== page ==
A Hat Tip for This Reporter’s Tweets

Jun 20, 2018

As claims and counter-claims ricocheted back and forth this week about the separation of children from their parents crossing the border, I found myself hooked on one public media Twitter account.

So, here’s a hat tip to @LisaDNews, NewsHour correspondent Lisa Desjardins. Although buried in the daily scrum of Capitol Hill news, Desjardins manages a robust Twitter feed that steers clear of cynicism or snarkiness while adding discrete information.

Consider: When Department of Homeland Security Secretary Kirstjen Nielsen told a White House press briefing that there was a 315 percent increase in newcomers falsely claiming they were a parent-child family units, Desjardins weighed in with a math moment. She quickly noted that that such a large percentage increase could be calculated on a very small base.

Indeed, news reports soon disclosed that there were 191 cases of false family claims between last October and February, fewer than 1 percent of all families apprehended at the border.

When ProPublica released audio of confined children crying, an audio that looped again and again through the day’s news feeds, Desjardins issued a go-slow caution, noting that we didn’t know the context of the recording or the intent of the border agents heard on the file.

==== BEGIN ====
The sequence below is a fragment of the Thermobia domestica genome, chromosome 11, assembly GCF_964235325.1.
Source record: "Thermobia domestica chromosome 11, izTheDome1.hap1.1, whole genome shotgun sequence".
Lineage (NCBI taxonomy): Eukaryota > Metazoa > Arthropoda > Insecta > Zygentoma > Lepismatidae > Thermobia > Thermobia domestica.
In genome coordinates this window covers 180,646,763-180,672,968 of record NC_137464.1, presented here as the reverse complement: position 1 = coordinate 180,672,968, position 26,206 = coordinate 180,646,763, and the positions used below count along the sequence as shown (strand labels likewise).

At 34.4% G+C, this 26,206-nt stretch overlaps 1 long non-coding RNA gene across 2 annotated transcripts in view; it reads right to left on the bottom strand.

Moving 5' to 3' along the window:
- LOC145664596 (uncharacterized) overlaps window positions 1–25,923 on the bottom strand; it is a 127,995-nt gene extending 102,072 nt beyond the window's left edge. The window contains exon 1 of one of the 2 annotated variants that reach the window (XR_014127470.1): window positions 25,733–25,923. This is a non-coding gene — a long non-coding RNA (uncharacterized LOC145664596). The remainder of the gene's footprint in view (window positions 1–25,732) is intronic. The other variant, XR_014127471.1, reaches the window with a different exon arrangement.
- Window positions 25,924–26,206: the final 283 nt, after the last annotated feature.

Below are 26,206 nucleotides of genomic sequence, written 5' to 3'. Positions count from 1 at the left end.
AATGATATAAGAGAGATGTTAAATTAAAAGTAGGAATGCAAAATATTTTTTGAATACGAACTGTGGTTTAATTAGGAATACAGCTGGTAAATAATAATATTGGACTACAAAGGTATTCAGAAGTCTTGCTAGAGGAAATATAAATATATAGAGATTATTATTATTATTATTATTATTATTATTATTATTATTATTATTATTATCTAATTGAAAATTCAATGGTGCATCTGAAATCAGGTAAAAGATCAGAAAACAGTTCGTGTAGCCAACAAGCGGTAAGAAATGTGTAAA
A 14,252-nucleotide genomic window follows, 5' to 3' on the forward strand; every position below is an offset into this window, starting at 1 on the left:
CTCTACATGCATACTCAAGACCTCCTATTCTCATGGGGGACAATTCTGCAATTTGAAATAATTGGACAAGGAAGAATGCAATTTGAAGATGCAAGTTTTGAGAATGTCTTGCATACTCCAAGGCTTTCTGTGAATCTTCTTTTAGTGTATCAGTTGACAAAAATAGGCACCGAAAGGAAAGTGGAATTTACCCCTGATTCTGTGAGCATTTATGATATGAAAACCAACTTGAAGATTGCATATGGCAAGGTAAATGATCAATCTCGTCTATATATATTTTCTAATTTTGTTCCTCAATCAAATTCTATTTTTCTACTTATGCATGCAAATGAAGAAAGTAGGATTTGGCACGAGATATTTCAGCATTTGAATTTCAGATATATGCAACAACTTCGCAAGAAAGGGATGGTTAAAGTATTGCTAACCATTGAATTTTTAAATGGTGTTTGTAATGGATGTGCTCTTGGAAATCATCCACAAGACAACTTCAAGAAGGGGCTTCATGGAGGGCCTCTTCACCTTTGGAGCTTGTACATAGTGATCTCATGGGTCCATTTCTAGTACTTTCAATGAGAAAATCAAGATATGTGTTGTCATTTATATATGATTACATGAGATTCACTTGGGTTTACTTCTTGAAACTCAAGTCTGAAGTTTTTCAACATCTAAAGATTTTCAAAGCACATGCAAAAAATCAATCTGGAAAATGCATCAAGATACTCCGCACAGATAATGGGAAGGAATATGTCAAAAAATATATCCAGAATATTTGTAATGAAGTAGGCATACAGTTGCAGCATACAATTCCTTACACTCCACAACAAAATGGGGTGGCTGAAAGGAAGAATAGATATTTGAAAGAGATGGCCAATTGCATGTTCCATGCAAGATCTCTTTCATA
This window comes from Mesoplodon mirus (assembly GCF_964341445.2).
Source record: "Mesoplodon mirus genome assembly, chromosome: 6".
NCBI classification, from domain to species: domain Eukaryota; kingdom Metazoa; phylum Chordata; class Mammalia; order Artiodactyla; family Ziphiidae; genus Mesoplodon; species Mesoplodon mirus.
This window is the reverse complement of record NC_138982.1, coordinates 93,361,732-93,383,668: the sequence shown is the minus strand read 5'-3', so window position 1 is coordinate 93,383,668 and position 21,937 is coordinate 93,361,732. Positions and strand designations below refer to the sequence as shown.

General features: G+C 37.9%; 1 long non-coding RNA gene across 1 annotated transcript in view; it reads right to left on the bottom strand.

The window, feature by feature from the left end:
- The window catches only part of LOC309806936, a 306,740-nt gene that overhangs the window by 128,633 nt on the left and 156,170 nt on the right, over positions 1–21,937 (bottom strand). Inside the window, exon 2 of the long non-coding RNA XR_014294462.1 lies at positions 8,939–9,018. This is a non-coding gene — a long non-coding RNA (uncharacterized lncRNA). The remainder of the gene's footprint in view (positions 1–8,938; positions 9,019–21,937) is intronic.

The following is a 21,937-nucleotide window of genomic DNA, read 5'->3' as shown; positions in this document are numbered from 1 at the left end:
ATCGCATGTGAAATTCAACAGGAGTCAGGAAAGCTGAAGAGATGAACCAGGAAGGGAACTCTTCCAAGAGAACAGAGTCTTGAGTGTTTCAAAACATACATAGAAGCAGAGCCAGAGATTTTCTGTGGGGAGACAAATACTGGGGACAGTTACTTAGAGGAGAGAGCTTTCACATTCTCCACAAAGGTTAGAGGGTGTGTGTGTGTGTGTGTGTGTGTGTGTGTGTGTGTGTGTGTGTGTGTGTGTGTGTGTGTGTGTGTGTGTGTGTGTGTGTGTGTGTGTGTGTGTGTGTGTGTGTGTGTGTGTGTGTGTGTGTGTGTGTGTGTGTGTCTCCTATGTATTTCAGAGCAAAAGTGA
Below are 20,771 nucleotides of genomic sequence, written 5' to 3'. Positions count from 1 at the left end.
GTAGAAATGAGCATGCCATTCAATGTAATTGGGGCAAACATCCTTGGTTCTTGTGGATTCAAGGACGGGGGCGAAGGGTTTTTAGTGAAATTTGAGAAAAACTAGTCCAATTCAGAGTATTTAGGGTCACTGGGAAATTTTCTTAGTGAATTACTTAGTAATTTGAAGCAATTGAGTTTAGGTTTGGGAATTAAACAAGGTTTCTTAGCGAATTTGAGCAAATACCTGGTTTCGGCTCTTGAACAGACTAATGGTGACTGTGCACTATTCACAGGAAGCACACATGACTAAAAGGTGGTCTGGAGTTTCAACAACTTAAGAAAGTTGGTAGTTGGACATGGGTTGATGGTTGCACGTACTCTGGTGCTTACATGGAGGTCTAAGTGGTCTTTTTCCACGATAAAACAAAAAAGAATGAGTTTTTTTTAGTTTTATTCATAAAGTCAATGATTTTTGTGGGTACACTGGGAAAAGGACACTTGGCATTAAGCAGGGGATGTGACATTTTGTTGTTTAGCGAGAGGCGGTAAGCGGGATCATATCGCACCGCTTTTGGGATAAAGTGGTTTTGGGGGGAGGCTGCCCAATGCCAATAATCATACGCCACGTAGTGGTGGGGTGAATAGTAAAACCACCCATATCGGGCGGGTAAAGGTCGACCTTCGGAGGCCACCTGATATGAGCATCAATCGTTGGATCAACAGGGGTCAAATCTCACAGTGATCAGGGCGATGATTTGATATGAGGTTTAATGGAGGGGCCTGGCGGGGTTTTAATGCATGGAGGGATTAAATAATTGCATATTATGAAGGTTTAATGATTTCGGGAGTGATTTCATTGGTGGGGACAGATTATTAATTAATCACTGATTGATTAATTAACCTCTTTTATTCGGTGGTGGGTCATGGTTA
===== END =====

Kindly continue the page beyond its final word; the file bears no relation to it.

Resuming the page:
When Trump administration officials foisted blame on Congress in general, or Democrats in particular, Desjardins weighed in with a “Dear White House” note: “FYI, you also have the ability to propose legislation.  You can take the lead and put something on the table,” she reminded.

She also noted that the president himself ditched an earlier immigration plan that might have passed.

While much is made about transparency in journalism these days, Desjardins is very open about the questions that arise in her daily reporting. On Tuesday when Trump declared, “We don’t want judges, we want security on the border,” Desjardins tweeted: “I get the enforcement first idea, absolutely. But this raises question – does @realDonaldTrump understand the justice process. That there is a process after someone is detained?” 

Likewise, when the U.S. Supreme Court declined to rule broadly on a Maryland gerrymandering case, Desjardins asked: why take the case at all?

While many reporters unpack political strategy in morning-after analyses, Desjardins sometimes does it in an immediate tweet, like her reaction Tuesday to a post from Brad Parscale, Trump’s 2020 campaign manager: “Time to fire Sessions. End the Mueller investigation.”

“Wow,” Desjardins said. “So he might be interested in generating a new headline. (vs. “Kids in cages.”)

But she also noted that firing Sessions now could “push GOP senators to actually rebel. (But hard to say.)”

We reached out to Desjardins for some insights on her Twitter philosophy, but didn't hear back before publication. All in all, she has steered clear of flogging her stories. She pokes a hole in news stories that quickly begin to overinflate. And she addresses official conduct with considered questions, not overt condemnation.

All get points in my book.